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Interplay of Pro-Environmental Intentions and Prosocial Behavior: the Role of Connectedness

Fri, April 13, 4:15 to 5:15pm, Hilton, Floor: Second Floor, Marquette Ballroom


The need for human behavioral modification toward more pro-environmental behaviors is well recognized (Robertson & Barling, 2013). One viable way is to promote prosocial behavior in adolescence. Additionally, prosocial behaviors are beneficial not only for the broader environment but for adolescent’s adjustment (Eisenberg et al., 2015) and successful youth development (Lerner et al., 2002) as well. Cognitive developmental theorists have pointed out that role-taking opportunities (i.e., exposure to different people and differing viewpoints) are primary venues for the development of morality and prosociality (Lind, 2000). With such opportunities, adolescents are facing when they are connected to their contexts. Thus, this study aims to investigate the relations between connectedness to various contexts (school, family, neighborhood, and peers) and adolescents` intent to preserve the environment and prosocial behavior.
The sample size was N = 594 (53,9% girls). The age of participants ranged from 13 to 17 (M=15.27, SD=1.07). The sample consisted of two subsamples: younger (n = 261, M=14.16, SD=0.43) and older adolescents (n = 332, M=16.15, SD=0.39). For measuring prosocial behavior, the contribution to family and community subscales from the Three-dimensional Contribution Scale (3DCON, Truskauskaitė-Kunevičienė & Kaniušonytė, under review) was used. Connectedness to school, family, neighborhood, and peers was measured using the respective subscales from the measure of positive youth development (Lerner, Lerner et al., 2005). Pro-environmental intentions were measured with the subscale from environmental perception scale (Bogner & Wiseman, 1999).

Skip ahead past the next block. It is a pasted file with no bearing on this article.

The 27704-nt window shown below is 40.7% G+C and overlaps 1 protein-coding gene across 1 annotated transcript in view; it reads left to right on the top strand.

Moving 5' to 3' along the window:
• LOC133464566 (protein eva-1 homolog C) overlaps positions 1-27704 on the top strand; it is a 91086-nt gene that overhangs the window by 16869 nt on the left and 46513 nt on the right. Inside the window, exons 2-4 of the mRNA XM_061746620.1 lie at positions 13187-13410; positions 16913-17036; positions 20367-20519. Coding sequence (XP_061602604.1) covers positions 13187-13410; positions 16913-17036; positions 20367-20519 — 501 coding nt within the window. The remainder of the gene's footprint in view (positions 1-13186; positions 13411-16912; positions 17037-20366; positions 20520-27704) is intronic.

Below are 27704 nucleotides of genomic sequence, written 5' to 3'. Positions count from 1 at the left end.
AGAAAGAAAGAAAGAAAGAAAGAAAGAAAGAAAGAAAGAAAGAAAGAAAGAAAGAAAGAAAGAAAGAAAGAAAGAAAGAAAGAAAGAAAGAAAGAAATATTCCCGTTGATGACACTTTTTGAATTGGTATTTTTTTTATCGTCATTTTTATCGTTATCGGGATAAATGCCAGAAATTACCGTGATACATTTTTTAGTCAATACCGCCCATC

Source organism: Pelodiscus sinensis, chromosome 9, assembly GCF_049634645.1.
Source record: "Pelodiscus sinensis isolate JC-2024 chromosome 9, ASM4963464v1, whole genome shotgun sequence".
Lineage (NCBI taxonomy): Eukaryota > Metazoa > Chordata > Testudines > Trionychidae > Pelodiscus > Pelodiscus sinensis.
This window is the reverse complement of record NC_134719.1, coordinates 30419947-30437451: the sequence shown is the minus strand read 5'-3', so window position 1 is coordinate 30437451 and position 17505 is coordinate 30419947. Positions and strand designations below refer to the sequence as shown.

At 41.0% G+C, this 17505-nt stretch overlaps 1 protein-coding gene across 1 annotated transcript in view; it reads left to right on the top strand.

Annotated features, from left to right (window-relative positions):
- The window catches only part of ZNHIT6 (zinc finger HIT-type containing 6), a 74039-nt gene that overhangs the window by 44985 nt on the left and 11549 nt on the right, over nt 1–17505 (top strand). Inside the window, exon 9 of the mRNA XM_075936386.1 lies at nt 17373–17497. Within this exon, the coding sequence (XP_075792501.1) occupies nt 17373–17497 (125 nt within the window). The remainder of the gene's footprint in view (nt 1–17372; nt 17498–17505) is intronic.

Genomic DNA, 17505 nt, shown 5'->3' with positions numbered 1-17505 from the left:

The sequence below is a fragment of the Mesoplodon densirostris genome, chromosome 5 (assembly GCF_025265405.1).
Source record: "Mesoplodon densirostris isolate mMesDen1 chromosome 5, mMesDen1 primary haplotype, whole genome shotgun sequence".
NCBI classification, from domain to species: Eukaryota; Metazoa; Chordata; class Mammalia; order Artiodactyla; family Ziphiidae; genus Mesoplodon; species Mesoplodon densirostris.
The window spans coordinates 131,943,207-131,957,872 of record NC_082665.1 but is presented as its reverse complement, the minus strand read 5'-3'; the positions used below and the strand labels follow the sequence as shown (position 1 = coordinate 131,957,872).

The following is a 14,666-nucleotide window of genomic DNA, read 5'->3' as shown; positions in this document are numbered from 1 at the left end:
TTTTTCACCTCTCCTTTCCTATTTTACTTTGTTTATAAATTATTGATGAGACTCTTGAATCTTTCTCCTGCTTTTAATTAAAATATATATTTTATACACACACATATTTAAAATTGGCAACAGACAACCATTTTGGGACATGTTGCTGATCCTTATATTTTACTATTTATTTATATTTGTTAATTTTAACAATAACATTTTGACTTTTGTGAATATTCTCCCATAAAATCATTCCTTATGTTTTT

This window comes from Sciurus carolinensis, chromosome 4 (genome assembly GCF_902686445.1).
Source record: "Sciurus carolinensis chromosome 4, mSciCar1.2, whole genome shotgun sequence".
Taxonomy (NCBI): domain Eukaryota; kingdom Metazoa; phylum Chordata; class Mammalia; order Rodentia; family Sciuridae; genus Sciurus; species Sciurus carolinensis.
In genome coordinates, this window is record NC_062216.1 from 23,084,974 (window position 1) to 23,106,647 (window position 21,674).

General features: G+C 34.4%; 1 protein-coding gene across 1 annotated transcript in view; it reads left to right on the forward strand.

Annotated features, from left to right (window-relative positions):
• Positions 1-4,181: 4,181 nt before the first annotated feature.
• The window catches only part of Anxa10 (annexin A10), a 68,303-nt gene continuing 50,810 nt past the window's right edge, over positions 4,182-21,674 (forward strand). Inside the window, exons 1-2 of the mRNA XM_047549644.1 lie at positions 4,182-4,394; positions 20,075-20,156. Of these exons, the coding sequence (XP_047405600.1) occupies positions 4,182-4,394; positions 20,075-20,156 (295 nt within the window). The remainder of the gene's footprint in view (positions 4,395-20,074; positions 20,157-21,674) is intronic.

Structural Equation Model (SEM) analyses were conducted using Mplus 7.31 (Muthén & Muthén, 1998–2015). We tested a model where connection with a school, family, neighborhood, and peers predicted pro-environmental intentions and contribution to family and community. Results indicated that model fitted data well (χ2 (188) = 350.65, χ2/df = 1.86, CFI = .97, RMSEA = .038 [.032-.044]) and revealed that connection to school predicted pro-environmental intentions and contribution to community, connection to family positively predicted only contribution to family, and connection to neighborhood predicted only contribution to community (see Fig. 1). The multigroup analyses revealed that model was age (ΔCFI = 0, ΔRMSEA = .001) and gender (ΔCFI = .001, ΔRMSEA = .001) invariant.
Summarizing the results, we can conclude that stronger connections in school, including teachers and other significant adults, is important for the development of adolescents’ prosocial behavior. Thus, we can discuss that aiming to promote pro-environmental attitudes and behavior the researchers should focus on the school intervention settings.